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U.S. sued over policy on killing endangered wildlife

Activists say the rule that hunters must know they are killing a protected animal allows the Justice Department to abdicate prosecution.

May 29, 2013|By Julie Cart, Los Angeles Times
  • Environmental groups are taking the Justice Department to court over a policy that prohibits prosecuting individuals who kill endangered wildlife unless it can be proved that they knew they were targeting a protected animal.
Environmental groups are taking the Justice Department to court over a… (AP Photo/Pat Sullivan )

Environmental groups are taking the Justice Department to court over a policy that prohibits prosecuting individuals who kill endangered wildlife unless it can be proved that they knew they were targeting a protected animal.

Critics charge that the 15-year-old McKittrick policy provides a loophole that has prevented criminal prosecution of dozens of individuals who killed grizzly bears, highly endangered California condors and whooping cranes as well as 48 federally protected Mexican wolves.

The policy stems from a Montana case in which Chad McKittrick was convicted under the Endangered Species Act for killing a wolf near Yellowstone National Park in 1995. He argued that he was not guilty because he thought he was shooting a wild dog.

McKittrick appealed the conviction and lost, but the Justice Department nonetheless adopted a policy that became the threshold for taking on similar cases: prosecutors must prove that the individual knowingly killed a protected species.

The lawsuit charges that the policy sets a higher burden of proof than previously required, arguing, "The DOJ's McKittrick policy is a policy that is so extreme that it amounts to a conscious and express abdication of DOJ's statutory responsibility to prosecute criminal violations of the ESA as general intent crimes."

WildEarth Guardians and the New Mexico Wilderness Alliance said they intend to file a lawsuit Thursday in U.S. District Court in Arizona, one of the states where Mexican wolves were reintroduced. The Times received an advance copy of the lawsuit.

Federal wildlife managers who are responsible for protecting endangered animals have long criticized the policy as providing a pretext for illegal trophy hunters and activists.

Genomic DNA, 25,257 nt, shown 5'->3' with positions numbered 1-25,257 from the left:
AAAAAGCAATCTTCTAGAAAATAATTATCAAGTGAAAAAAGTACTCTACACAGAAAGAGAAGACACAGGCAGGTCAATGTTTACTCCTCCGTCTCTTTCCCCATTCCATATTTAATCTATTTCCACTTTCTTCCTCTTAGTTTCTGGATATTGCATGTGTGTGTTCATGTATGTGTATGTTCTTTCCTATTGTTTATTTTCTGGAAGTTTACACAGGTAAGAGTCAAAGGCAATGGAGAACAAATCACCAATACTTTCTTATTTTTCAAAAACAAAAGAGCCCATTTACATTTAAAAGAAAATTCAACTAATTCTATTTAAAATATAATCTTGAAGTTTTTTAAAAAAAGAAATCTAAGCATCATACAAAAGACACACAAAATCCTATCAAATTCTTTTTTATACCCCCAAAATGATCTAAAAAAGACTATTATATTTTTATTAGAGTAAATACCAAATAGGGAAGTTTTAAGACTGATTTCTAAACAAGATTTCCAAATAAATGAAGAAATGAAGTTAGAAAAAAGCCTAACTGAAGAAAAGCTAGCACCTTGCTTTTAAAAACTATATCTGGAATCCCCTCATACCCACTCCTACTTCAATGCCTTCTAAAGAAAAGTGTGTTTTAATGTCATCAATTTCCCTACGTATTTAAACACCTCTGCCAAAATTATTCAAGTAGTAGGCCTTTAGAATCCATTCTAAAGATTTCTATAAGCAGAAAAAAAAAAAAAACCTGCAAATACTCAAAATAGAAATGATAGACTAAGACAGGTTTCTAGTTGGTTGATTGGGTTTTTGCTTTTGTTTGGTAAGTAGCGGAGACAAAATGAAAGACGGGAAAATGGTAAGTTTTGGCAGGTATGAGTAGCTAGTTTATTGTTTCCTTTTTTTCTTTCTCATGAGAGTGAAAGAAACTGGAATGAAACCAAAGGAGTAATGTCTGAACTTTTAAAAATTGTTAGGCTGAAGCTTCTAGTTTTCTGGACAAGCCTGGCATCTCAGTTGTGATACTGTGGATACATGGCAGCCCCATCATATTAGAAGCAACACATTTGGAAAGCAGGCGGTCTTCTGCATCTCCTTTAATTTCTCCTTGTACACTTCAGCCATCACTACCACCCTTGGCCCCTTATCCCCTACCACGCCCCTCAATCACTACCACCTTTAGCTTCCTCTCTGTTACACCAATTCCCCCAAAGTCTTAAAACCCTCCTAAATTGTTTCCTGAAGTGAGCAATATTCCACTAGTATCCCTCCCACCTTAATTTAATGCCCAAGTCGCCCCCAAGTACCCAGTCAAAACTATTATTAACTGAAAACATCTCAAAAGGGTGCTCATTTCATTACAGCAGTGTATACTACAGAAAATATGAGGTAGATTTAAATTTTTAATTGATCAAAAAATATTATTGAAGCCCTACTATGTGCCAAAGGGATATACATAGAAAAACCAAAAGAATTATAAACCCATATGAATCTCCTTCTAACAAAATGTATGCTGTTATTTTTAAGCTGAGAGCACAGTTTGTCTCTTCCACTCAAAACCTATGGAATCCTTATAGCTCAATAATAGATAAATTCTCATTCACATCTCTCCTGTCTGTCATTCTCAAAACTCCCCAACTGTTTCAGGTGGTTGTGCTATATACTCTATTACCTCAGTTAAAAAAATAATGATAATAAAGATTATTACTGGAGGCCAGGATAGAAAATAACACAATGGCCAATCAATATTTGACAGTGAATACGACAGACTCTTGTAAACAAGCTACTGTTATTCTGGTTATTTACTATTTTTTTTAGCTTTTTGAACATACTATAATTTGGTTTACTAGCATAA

A June 2000 memo from the law enforcement division of the U.S. Fish and Wildlife Service in Wyoming warned, "As soon as word about this policy gets around the West, the ability for the average person to distinguish a grizzly bear from a black bear or a wolf from a coyote will decline sharply. Under this policy a hen mallard is afforded more protection than any of the animals listed as endangered."

Earlier this year, a man in Texas shot and killed a whooping crane, telling authorities that he thought it was a legally hunted Sandhill crane. He was not charged under the Endangered Species Act but was prosecuted under the Migratory Bird Treaty Act, which carries lesser penalties.

Wendy Keefover of WildEarth Guardians compared the policy to "district attorneys rescinding speeding tickets issued by traffic cops when then speeder claims he or she believed the legal speed limit was greater than what was posted, and that he or she had no intention to break the law."

The unspoken attitude toward endangered species among some western ranchers is summed up by the expression: "Shoot. Shovel. And shut up," suggesting that the most efficient way to deal with the unwanted bureaucracy associated with protected species was to quietly remove them.

Mexican wolves have been decimated by illegal shootings, causing the death of more than half of the animals released in the wild since the start of the reintroduction program in 1998.

Forty-eight Mexican wolves have been illegally killed, according to the lawsuit. It notes that the U.S. Fish and Wildlife Service anticipated that illegal shooting and trapping was likely to be a major impediment to recovery of the species, but the agency thought that strong enforcement could discourage the illegal acts.

Wolves are often killed by hunters who say they thought they were shooting at coyotes, which may be shot on sight in most states.

Mistaken identity is also frequently given in mix-ups between black bears and grizzly bears that lead to grizzly deaths.

The Wyoming U.S. Fish and Wildlife Service memo included this example:

In May 1996, a man hunting for black bear in Wyoming shot and killed a collared grizzly bear, an endangered species.

The hunter and three friends moved the bear carcass, destroyed the collar, dug a hole, dumped in the bear, poured lye over it and covered the hole.

When the animal's remains were recovered, the man said he thought he was shooting at a common black bear.

The U.S. attorney's office reviewed the case and declined to prosecute it, citing the McKittrick policy.

julie.cart@latimes.com

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